University of Arkansas economist Kathy Deck says the area saw 211,100 jobs in June, a new record.
"We're seeing strong growth across a whole variety of sectors," Deck says. "Broad-based employment growth, which is much better than say all in construction, or all in professional and business services, or all in retail. It's really been in all of those."
Others, like construction and financial services aren't growing, but they aren't slipping either.
"Some of the sectors that have been holding us back actually flattened out," she says. "Flat is better than down, so that's really good news."
Deck says the rest of the state, and even most of the country is lagging behind.
"They still are down significantly as a matter of fact," she says. "But some of our regional competitors have gotten close again. Tulsa, for example, is very close to its peak employment as well."
She says the growth rates look like the boom years in the late 1990s and early 2000s.
"We want to sustain these nice strong growth rates," Deck says. "It's what encourages people to come live here, which means we need to build more houses, build more shopping centers, have more schools, all the good things that we need."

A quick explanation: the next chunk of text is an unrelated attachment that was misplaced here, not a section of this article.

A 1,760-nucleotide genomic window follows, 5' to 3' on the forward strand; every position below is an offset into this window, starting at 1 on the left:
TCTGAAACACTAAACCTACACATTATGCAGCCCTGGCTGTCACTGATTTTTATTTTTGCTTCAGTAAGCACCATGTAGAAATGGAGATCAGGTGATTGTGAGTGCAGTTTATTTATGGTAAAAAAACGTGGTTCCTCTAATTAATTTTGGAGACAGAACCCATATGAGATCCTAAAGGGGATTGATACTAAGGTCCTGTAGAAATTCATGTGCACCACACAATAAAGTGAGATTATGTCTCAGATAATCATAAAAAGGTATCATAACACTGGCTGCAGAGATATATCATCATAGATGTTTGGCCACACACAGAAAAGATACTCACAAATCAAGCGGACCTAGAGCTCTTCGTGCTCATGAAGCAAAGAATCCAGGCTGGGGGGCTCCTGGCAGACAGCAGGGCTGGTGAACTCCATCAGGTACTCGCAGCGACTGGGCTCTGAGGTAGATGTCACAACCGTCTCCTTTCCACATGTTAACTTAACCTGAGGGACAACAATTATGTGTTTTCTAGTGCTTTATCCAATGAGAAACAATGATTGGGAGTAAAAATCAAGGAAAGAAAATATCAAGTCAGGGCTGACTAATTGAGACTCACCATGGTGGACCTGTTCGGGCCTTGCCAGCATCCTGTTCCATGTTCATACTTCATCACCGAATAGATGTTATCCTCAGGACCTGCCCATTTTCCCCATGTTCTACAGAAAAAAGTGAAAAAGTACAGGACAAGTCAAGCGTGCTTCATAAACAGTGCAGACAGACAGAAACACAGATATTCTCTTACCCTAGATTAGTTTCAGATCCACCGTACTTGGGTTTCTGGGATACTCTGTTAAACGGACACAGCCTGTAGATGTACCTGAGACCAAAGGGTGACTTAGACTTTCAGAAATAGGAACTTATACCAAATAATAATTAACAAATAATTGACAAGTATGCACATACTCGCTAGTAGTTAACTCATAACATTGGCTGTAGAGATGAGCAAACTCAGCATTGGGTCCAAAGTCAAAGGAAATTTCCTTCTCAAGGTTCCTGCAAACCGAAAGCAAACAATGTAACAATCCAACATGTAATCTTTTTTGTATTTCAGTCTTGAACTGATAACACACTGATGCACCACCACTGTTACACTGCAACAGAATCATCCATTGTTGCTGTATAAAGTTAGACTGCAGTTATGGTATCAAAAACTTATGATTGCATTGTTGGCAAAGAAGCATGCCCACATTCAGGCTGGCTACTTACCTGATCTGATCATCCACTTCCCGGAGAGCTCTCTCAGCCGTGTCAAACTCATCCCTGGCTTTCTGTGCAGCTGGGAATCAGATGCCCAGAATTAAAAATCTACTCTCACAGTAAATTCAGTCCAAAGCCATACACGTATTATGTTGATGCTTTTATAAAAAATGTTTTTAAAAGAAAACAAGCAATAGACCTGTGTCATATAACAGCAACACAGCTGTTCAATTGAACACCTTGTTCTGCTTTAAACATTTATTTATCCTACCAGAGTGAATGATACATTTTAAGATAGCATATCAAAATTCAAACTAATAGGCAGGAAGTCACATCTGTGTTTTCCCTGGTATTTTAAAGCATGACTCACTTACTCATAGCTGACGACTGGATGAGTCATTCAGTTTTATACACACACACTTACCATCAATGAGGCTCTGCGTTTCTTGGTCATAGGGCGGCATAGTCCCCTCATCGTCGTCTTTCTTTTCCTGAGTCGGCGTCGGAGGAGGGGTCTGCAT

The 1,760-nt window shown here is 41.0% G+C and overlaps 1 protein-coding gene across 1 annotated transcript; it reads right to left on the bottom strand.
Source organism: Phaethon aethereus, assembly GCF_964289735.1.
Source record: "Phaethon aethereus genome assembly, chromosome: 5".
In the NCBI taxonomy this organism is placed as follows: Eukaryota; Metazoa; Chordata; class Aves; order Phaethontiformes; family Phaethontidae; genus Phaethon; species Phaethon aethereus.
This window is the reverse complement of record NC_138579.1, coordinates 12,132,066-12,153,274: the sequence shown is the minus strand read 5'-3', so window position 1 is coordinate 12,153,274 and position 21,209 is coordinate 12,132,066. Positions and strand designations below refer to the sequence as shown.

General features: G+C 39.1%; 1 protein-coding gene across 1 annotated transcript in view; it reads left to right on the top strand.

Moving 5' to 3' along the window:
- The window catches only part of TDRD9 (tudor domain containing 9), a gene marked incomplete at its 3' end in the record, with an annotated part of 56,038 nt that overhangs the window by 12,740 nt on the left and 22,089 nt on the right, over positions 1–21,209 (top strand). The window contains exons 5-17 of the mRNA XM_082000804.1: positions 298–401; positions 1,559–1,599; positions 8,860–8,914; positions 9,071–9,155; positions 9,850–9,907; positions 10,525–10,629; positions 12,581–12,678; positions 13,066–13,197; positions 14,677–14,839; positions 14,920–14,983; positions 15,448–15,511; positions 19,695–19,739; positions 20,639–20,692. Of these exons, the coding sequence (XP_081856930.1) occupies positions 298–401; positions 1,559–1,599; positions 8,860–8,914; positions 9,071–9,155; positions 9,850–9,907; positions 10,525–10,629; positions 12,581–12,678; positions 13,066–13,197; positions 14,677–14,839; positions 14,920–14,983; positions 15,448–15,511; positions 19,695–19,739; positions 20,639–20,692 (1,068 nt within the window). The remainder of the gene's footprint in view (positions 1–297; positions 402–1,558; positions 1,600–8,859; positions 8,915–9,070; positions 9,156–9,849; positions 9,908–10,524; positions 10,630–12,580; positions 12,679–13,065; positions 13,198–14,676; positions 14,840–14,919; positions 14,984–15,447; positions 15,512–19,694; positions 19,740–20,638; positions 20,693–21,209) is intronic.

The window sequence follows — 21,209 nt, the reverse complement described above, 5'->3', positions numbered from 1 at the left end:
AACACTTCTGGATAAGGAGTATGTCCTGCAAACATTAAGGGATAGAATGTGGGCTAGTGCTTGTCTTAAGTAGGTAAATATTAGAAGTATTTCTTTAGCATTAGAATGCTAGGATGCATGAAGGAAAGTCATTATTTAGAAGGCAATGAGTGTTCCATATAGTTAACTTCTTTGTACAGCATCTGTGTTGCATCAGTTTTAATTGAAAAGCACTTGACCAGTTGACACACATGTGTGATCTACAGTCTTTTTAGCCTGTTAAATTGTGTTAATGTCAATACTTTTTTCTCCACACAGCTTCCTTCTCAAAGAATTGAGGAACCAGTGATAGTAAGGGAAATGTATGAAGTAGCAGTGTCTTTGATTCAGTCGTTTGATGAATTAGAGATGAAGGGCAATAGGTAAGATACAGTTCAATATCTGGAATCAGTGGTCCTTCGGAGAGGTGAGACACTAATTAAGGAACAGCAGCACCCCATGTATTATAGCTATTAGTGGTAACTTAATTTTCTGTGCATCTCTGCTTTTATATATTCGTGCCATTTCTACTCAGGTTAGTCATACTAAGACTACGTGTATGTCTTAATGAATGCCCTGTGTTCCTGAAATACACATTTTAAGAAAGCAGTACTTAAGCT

Speaking of shopping centers, Cabela is building in Rogers, and bringing jobs with it.
"175 brand new very passionate very experienced in the outdoor employees," says Tracy Doty, Marketing Manager for the Rogers store. "Northwest Arkansas is a fabulous location for retail as well as the outdoors."
Deck says the local job growth is also strong in leisure and hospitality as well as health services.
"With the influx of jobs and the influx of people we now have a more diversified population," says Michael Stewart, Chief Operating Officer of Northwest Medical Center in Springdale. "We have four hospitals in the area, and those will continue to grow to meet the needs of the people coming in."
The Springdale campus is in the middle of a $12 million expansion that will add 10 bays to the emergency room, but it will also bring in even more jobs.
"Just this year alone we are probably going to recruit 30 to 40 physicians across our system," Stewart says. "For every primary care doctor we bring in, that employs another one to three people... We have nurses, techs, pharmacists and laboratory people."
People who will have dollars of their own to spend here.
"It's a nice virtuous cycle," Deck says.